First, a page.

When a collapse occurs, aside from the obvious, there are plenty of things that happen. Chaos theory kicks in, and depending on the location, crazy things transpire. An example of this is Singapore and what happened that led to it being one of the world’s safest countries.
A brief history of Singapore: Singapore in the middle 50s and 60s had serious problems: unemployment, housing shortage because of over-population, racial tension, and corruption. Though hospitals were still running, if you wanted care, a bribe was necessary. Mafia and crime were a concern also.
PAP (The People’s Action Party Est 1954) became the ruling political party of Singapore in 1965. PAP took steps to increase the penalties for corruption, something that many countries take lightly. The worst punishments were for those robbing the social programs with the most impact, like health, education, or childhood/elderly care. The governing party also proceeded to pass bills regarding state employees, their positions, and their financial accounts. The reason for monitoring the accounts was to track down those who were giving or accepting bribes. As a result of the new bills, many state employees were sent to jail, thereby cutting down corruption. Some of them even received the death penalty. Drug dealing was another crime punishable by death.
It is important to note Singapore’s justice system collaborated from the beginning to make this happen. Something I believe will never happen in my country.
A new scam has started in Venezuela’s twisted economy
Something I never thought could happen, as it doesn’t have any precedents, has. And it is something that caught me entirely by surprise.
I know my countrymen. They can be so creative they indeed could deserve some award to survive (and even thrive) in harsh environments. They can twist and bend the rules to extreme degrees not seen in other parts of the world, even in South America. And I’m afraid we’re going to see more of this soon.
There is a vast exchange market somewhere – a very dark exchange market.
A deposit is made to someone of 35 Peruvian soles. In turn, they deposit roughly 12-13 million Bolivares, no questions asked. Where did they get the Bolivares? Well, that is a good question. To me, it remains a mystery. Bank fees are ridiculously low, and I doubt they are making money enough to pay the power bill.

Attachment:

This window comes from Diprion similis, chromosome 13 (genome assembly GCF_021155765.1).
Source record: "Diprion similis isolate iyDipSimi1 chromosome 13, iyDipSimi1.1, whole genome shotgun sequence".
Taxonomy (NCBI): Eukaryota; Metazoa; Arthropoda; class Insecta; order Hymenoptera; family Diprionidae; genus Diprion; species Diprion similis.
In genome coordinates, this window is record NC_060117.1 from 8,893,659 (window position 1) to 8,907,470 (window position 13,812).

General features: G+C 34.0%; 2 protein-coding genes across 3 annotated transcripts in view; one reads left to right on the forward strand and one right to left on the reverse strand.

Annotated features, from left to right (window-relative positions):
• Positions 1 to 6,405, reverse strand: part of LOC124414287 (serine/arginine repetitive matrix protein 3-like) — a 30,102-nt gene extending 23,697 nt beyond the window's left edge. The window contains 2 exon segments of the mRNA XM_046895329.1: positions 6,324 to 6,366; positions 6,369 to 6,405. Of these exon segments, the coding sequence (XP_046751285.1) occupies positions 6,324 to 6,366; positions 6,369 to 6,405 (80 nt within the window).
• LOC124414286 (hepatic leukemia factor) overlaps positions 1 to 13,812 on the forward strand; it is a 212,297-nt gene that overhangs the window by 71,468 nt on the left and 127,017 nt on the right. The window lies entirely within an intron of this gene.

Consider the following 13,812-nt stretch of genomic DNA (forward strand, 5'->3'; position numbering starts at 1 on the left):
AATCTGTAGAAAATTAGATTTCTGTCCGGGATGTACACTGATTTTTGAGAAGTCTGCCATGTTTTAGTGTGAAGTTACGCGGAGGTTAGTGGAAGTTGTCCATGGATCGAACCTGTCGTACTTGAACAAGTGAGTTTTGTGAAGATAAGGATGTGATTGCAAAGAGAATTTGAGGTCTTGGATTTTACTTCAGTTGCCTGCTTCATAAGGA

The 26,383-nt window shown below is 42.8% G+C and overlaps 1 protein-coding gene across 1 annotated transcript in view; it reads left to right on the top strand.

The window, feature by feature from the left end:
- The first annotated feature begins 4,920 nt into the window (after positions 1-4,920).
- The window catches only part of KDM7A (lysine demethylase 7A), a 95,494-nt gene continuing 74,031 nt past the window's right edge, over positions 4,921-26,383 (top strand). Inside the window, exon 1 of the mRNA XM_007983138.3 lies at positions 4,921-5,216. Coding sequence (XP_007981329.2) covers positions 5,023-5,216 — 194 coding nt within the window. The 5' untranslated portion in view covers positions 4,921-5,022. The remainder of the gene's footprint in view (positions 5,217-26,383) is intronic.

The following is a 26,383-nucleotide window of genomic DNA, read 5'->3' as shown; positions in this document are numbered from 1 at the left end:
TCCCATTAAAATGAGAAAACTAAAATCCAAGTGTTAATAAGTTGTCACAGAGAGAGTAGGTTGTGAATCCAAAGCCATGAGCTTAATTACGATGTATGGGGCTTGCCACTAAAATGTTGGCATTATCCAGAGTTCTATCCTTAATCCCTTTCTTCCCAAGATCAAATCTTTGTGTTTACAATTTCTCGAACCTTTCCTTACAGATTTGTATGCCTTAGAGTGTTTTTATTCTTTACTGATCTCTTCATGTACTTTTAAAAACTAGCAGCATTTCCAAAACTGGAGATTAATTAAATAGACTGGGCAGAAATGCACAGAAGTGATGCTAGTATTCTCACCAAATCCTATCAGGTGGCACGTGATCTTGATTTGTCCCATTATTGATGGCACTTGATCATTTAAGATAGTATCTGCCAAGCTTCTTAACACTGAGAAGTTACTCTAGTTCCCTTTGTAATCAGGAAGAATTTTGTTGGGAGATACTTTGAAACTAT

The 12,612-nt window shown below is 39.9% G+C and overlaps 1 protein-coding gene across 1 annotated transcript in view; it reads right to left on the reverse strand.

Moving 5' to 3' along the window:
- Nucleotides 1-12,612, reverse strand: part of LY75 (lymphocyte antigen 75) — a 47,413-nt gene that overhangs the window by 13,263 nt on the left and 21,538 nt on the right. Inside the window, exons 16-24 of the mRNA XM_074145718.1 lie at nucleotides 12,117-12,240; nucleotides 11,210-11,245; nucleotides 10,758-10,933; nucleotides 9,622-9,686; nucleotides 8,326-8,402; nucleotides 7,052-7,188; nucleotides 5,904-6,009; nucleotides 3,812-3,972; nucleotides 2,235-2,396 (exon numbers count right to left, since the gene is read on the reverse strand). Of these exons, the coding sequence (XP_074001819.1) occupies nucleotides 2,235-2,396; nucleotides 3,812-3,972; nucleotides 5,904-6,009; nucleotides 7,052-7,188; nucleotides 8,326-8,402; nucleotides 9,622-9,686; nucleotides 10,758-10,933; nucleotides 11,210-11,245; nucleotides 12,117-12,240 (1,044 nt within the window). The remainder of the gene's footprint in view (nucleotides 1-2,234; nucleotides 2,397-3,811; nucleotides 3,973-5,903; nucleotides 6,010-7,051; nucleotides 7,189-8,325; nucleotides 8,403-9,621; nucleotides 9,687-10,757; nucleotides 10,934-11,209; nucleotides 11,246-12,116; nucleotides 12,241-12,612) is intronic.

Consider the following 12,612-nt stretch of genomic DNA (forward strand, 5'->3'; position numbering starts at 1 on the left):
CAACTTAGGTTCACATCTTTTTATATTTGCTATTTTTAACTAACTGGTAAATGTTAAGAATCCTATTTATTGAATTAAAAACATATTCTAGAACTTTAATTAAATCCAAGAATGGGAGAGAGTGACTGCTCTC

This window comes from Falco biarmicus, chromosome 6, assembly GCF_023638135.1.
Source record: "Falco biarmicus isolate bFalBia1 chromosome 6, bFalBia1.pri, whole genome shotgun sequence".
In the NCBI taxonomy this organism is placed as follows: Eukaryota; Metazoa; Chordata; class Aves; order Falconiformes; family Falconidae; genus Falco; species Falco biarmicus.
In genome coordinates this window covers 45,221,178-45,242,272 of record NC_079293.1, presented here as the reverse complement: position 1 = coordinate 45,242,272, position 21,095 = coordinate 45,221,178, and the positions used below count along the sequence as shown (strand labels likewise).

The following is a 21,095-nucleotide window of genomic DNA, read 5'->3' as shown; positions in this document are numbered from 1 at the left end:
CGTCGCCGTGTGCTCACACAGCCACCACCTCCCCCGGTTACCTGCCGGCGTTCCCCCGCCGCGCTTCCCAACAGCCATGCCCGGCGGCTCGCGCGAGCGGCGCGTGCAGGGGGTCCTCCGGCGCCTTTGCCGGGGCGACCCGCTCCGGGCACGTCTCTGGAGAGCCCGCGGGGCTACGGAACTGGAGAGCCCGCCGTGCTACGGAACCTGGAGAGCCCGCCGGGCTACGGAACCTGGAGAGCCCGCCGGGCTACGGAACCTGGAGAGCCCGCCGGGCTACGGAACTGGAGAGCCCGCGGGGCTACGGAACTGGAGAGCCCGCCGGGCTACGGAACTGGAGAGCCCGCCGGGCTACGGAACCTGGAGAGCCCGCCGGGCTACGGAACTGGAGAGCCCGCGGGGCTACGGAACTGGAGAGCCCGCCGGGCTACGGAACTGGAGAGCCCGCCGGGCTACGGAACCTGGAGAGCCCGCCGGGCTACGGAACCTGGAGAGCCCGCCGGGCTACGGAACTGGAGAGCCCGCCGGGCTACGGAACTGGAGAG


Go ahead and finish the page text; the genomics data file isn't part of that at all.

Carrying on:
They are buying USD, cash, banknotes, considered “in bad shape” or “partially damaged” by the general public. (Public meaning those who have never been outside our borders, of course.)
Not one country I have visited would say this is damaged currency.
However, the shops and supermarkets are demanding banknotes to be in excellent shape. Does this seem suspicious to you? It does to me. (Ok, maybe I have too many TV shows bouncing around in my mind. But it does remind me of a couple of competitors giving El Don, the more significant drug dealer, a bunch of cash. One of them with the banknotes rolled up, a dirty mess in a duffel bag, and the other one a neat series of blocks, wrapped in plastic. You get the point.)
Suppose you are buying groceries or clothes and the banknote has very slight “damage” (a small ink stain, for example, or too many wrinkles). In that case, they immediately try to force the customer to accept less for their money. For example, the customer is told, “This bill is not worth 20$, as it is damaged. We will take it if you accept that it is worth only $15 (or $18, $19…at the cashier’s discretion) in groceries.”
What the…? Come on. How does this work?
“Smart” people will buy “defective” banknotes from an unknowledgeable population that has hardly seen cash dollars in their lives. To them, a little ink stain is a defect. Those “smart” people take advantage of this by blatantly offering 15$ for a 20$ that is quite used or with an ink stain.
Many shops won’t accept these banknotes. Poor people are often forced to sell their damaged notes for less than the actual worth. They will offer 8$ for a 10$ note and 90$ for a 100$ with some “damage.”
Repeat this operation 100 times, and you will collect enough “damaged” cash that will be entirely acceptable across the border. People travel with this stash to buy national currency and return a few hours later to exchange them again. No matter the loss, as it has been indeed already covered with the abuse.
And this, ladies and gentlemen, is an entire commercial activity by itself
It is shameful that people are more than willing to kick their honesty through the window if there is a way to make money with less effort. And if that means they scam a few fellow citizens in the meantime, too bad.
I have to wonder where all of that exchanged money goes. The people have nearly dropped the national currency, mostly electronic, and are using other countries’ currency, such as Colombian peso, Euros, USD, and Brazilian Reals (BRL).
As there is no real exchange system of currency with the outside world, the Bolivares remain whirling endlessly inside our border as it cannot be considered a “reserve” currency. And a real problem in my country as the so-called “dollarization” process (which is NOT) occurs is a shortage of coins and small bills.
To me, this is not a real way to make money. It is part of a subculture that brings out the worst of the human species. How quickly this practice has extended throughout the country makes me realize how some past myths have remained as something forbidden and terrible. As Selco has said, there will always be new rules in a collapse and someone will enforce them.
Oh, and if you are a Venezuelan and are reading this, feel free to send me all of your “damaged” 20$ banknotes you don’t want messing up your wallet anymore. I will be happy to receive them.